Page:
As a child I had no mother’s arms to hold me. No father to lead me into the world. Us taken-away kids only had each other. All of us damaged and too young to know what to do. We had strangers standing over us. Many of us grew up hard and tough. Others were explosive and angry. A lot grew up just struggling to cope at all.
They found their peace in other institutions or alcohol. Most of us learnt how to occupy a small space and avoid anything that looked like trouble. We had few ideas about relationships.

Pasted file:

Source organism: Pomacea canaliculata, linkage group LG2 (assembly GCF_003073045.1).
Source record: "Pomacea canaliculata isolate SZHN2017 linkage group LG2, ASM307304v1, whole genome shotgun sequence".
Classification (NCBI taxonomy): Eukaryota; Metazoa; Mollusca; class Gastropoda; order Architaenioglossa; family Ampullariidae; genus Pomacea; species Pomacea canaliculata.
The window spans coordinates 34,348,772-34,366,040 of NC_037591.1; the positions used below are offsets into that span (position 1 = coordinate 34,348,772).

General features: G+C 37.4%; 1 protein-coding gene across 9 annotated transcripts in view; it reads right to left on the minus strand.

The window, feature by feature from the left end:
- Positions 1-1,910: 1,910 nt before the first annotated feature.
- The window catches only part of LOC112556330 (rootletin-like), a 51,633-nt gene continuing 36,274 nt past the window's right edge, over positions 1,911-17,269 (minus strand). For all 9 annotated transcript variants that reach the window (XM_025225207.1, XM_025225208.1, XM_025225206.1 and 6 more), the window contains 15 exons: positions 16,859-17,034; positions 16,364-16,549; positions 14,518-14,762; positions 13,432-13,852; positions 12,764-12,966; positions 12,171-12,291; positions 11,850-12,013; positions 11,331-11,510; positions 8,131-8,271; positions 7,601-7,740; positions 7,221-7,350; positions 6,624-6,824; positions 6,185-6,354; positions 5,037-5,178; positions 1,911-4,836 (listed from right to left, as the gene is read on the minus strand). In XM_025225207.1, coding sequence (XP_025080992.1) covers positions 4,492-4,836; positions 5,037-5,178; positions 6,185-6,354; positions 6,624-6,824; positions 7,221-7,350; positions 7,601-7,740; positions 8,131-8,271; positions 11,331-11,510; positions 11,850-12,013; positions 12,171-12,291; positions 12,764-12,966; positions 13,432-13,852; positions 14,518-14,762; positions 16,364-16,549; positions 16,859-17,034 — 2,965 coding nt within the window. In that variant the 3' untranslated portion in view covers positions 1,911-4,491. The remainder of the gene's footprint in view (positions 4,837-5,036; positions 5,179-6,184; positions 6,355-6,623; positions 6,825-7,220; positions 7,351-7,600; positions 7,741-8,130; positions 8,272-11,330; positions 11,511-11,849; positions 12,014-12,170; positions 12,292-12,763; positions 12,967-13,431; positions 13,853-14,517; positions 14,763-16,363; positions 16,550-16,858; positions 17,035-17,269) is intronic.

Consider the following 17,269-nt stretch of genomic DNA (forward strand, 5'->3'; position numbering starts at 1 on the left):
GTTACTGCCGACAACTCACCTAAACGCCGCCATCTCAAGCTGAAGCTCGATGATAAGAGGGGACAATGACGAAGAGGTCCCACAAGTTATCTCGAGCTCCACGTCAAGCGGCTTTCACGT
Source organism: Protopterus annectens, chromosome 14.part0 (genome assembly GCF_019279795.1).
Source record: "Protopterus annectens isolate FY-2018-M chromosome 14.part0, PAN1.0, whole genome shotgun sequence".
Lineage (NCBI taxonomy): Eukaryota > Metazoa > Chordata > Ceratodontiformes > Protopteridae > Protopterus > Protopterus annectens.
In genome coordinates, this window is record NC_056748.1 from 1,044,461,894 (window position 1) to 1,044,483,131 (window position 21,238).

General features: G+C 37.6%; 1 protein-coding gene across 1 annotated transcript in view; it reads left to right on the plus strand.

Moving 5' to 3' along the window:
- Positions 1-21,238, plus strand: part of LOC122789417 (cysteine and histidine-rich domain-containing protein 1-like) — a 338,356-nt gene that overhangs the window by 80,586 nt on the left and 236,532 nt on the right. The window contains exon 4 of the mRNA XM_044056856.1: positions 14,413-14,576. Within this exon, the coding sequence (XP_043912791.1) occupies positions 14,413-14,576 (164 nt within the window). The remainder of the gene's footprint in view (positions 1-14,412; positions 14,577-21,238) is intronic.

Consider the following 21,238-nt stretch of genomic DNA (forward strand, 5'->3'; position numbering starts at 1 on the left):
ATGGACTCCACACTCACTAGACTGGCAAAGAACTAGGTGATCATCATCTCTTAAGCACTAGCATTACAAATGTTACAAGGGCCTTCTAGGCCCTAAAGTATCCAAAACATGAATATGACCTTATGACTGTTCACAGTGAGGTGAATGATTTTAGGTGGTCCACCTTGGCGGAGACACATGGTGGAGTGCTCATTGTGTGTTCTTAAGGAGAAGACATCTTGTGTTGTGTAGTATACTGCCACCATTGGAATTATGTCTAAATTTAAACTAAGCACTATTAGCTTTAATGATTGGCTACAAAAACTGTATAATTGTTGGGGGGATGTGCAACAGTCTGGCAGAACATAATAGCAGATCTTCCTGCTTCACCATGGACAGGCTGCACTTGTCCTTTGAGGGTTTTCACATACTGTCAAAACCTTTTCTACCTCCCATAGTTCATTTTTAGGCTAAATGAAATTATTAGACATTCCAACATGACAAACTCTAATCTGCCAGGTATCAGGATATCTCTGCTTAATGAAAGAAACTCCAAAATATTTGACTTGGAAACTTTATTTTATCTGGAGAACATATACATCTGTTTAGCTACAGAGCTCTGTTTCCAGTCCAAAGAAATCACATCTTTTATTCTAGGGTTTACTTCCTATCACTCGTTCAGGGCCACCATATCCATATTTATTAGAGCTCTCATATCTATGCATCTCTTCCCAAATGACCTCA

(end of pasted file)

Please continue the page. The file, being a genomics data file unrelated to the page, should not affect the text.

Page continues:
No one showed us how to be lovers or parents. How to feel safe loving someone when that risked them being taken away and leaving us alone again. Alec Kruger was stolen as a child from his family and his country.
From this early time he knew the cold and harsh reality of institutions and not the caressing love of his mother or the warmth of other close relations. Still young, he was taken again, to the cattle stations of Central Australia where, even as a boy, he was expected to display all the independence and ingenuity of someone much older.
In isolation, Alec faced possible death, till the arrival of Old People from country who saved him, taught him and made him culturally strong.
Winner 2007 Arts Non-Fiction Award, Human Rights and Equal Opportunities Commission